Tag Archives: Top of the Pops

Book review: ‘Top Of The Pops: The Punk & New Romantic Years 1976-1986’ by Peter Checksfield

Hot on the heels of Peter Checksfield’s previous Top Of The Pops book (which covered the show from its inception in 1964 through to 1975) comes this second volume taking us from 1976 through to 1986.

Again, it’s a similar format with a rundown of the acts on each episode and various titbits such as brief pen portraits of each artist, chart history and various reminiscences from some of those who performed on the show. It’s a slightly expanded format this time, including stills from each episode broadcast, resulting in a massive telephone directory -sized tome.

Unlike the first volume, where I was either yet to be born or a very young toddler for a good chunk of the episodes covered, this volume covers the entirety of my teenage years where Top Of The Pops went from something being on in the background to something I avidly watched each week.

I was ten in 1976 and vaguely starting to become aware of changes in the musical landscape. This book, however, is a timely reminder that for all of punk’s year zero rhetoric, change was gradual rather than something that happened overnight. Slade, Sweet, Mud and Gary Glitter were all still regulars at this point (even if their chart positions were somewhat lower than previously) sharing the Top Of The Pops weekly chart run-down with the likes of The Jam, The Stranglers and The Sex Pistols.

I was a bit too young to get caught up in punk and new romantic was never really my cup of tea either. But the early 1980s also saw a real renaissance for hard rock and heavy metal, which had been in the doldrums a bit in the second half of the 1970s. At the start of that new decade, bands like Motorhead, Judas Priest, Iron Maiden and Saxon became regulars on TOTP – not just making the album charts but making a serious mark on the singles charts, too. The period even saw a big commercial revival for Slade. Their appearance on 29th January 1981 as Checksfield notes, being their first TOTP performance in four years. It was a pivotal moment for me, instantly transforming them from being a group I remembered from my childhood that did that Christmas record to being my number one favourite band.

People will have their own particular highlights but this book, as well as being a useful and well-researched reference work, will trigger many affectionate memories, even though the less we dwell on some of the show’s past presenters the better.

Published 2022

Visit Peter Checksfield’s website here

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Book review: ‘Top Of The Pops: The Lost Years Rediscovered 1964-1975’ by Peter Checksfield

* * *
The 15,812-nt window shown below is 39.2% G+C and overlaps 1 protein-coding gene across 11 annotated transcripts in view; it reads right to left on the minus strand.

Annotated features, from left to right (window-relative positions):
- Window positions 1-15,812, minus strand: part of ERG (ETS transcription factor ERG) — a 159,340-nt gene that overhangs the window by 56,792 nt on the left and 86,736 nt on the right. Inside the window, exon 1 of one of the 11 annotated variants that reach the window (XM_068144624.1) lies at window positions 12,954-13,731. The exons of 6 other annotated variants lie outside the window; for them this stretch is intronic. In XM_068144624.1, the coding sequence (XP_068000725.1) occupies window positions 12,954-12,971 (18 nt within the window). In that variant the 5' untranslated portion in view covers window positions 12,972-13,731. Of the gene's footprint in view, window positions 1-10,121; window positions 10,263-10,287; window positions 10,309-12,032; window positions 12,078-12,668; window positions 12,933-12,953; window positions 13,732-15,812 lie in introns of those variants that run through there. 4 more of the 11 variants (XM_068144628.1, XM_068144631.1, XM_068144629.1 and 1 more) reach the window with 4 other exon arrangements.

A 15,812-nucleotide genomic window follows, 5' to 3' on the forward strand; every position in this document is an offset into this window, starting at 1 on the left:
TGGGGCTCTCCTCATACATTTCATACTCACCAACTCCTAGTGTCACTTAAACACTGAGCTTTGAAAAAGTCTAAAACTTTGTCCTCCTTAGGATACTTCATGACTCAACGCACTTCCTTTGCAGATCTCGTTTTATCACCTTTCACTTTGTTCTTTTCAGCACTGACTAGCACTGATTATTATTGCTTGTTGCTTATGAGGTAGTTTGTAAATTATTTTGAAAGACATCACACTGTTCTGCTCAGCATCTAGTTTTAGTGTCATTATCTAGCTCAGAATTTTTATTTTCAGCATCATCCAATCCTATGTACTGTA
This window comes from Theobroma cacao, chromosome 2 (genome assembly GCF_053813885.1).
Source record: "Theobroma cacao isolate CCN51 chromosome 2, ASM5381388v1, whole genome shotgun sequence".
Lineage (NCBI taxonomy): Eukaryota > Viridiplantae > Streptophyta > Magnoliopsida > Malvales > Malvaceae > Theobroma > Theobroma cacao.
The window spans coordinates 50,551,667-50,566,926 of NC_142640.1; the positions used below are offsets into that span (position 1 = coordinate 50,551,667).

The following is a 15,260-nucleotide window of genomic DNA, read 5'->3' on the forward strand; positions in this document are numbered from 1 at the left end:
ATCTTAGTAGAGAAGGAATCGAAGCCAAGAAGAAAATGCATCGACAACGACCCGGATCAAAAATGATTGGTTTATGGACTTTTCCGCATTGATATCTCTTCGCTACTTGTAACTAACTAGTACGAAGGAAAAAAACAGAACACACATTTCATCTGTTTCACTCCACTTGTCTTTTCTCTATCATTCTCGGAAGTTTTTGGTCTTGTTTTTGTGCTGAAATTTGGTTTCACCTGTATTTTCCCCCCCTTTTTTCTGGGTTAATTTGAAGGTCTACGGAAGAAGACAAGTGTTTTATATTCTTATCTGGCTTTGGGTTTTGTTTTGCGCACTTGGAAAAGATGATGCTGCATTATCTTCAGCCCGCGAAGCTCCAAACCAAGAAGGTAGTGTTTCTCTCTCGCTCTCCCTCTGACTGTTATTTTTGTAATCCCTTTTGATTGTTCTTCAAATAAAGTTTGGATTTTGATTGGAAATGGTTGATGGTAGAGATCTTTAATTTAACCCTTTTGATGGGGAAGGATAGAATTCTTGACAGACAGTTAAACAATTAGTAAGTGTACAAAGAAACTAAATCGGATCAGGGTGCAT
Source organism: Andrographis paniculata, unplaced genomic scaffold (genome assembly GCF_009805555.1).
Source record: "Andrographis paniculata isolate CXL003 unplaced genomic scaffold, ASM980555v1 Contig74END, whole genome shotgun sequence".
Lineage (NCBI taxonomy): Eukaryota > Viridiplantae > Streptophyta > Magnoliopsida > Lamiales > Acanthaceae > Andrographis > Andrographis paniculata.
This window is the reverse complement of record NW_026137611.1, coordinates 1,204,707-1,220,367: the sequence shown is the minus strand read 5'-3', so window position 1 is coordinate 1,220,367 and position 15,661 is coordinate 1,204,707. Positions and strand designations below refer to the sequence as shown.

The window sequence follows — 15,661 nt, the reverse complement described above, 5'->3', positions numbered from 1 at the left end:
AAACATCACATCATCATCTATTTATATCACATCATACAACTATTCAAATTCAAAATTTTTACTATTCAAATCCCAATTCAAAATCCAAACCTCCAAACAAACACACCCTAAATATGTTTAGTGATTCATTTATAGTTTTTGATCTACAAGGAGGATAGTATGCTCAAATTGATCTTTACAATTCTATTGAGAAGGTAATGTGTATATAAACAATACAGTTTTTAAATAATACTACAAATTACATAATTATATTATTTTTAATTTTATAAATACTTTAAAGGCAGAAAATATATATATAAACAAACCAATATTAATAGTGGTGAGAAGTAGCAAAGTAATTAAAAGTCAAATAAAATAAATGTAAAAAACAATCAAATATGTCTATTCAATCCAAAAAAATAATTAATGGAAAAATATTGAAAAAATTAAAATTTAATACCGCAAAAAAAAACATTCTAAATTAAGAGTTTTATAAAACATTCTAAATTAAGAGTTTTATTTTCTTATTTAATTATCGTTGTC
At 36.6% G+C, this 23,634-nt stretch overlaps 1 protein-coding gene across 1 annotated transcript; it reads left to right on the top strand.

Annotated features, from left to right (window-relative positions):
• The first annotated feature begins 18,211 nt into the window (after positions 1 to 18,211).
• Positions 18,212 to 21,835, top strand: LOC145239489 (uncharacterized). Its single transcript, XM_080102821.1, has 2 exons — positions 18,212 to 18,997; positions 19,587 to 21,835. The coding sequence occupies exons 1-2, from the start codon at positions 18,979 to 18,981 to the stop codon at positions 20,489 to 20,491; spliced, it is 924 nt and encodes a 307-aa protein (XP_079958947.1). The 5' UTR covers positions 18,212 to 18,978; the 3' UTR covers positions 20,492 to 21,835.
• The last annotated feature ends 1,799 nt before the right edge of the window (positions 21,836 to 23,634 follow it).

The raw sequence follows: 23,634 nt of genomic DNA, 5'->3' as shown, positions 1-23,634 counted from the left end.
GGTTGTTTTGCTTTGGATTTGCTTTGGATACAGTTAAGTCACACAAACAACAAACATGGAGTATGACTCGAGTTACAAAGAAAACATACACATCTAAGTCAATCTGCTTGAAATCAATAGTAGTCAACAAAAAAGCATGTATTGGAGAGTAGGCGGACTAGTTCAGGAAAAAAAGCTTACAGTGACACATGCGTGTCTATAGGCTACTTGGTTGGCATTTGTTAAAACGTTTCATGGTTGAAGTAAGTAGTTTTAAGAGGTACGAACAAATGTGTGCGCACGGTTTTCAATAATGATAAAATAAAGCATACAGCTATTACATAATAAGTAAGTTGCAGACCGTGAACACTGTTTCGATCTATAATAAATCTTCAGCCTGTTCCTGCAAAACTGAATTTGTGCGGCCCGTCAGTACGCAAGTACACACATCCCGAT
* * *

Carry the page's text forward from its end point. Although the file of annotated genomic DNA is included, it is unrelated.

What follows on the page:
‘Look Wot They Dun! – The ultimate guide to UK glam rock on TV in the 70s’ by Peter Checksfield

Book review: ‘Top Of The Pops: The Lost Years Rediscovered 1964-1975’ by Peter Checksfield

A prolific author and archivist of music history and pop culture, the latest book from Peter Checksfield is a mammoth 650-page tome devoted to the Top of The Pop’s glory days – from its inception in 1964 through until 1975.

As a writer I’d already made use of Checksfield’s own meticulously-researched publication ‘Look Wot They Dun’ which chronicled the TV appearances of all the key figures from the UK’s glam rock scene in the early to mid- 1970s and it’s referenced in my own book ‘The Sweet in the 1970s’. Likewise, I’m pretty sure I’ll be making similar use of this latest volume.

It includes a complete episode guide stretching from the first ever show on New Year’s Day 1964 through to the Christmas Top Of The Pops edition that went out on 25th December 1975. Each entry includes a chronological run-down of the acts performing on that show, potted bios and relevant chart positions. This is no mean feat given that many of the episodes from this period no longer survive. Only five complete shows from the 1960s still exist and only two complete shows from 1972 at the height of the glam period survive – although many more clips (the handiwork of early home-taping, sneaky BBC technicians or overseas TV stations) mean the archive isn’t quite as empty as the official figures initially suggest.

While the book is a crucial reference work, what really brings it to life is a succession of anecdotes that Checksfield has garnered from various artists who appeared on the show. Ralph Ellis of the Swinging Blue Jeans recalls a scuffle with Keith Richards in the BBC canteen, surviving members of the Bonzo Dog Doo Dah Band recall their time on the show miming to ‘Urban Spaceman’ and Ray Dorset (Mungo Jerry) recalls arriving late for rehearsals when ‘In The Summertime’ hit the charts as he was still working at the Timex factory and had to ask his boss for time off.

There’s also plenty of little nuggets I learned for the first time. Who knew that for a few months in 1971 Top Of The Pops ran an ‘Album Spot’ where artists would perform three songs from a current album, for example? My own personal recollection from when I really remember looking up and avidly watching an episode of Top Of The Pops (rather than it just being on in the background as I coloured with crayons or whatever) was when that week’s presenter announced a brand-new single from Mud called ‘Tiger Feet’. What 7yo doesn’t love tigers?! On checking the episode guide I find that the episode in question went out on 3rd January 1974.

Thoroughly researched and with some fascinating personal insights together with a comprehensive index of each artist’s appearances on the show ‘Top Of The Pops: The Lost Years Rediscovered 1964-1975’ will appeal to any fan of the show and anyone with an interest in pop culture over that period.

Published: 2021

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‘Look Wot They Dun! – The ultimate guide to UK glam rock on TV in the 70s’ by Peter Checksfield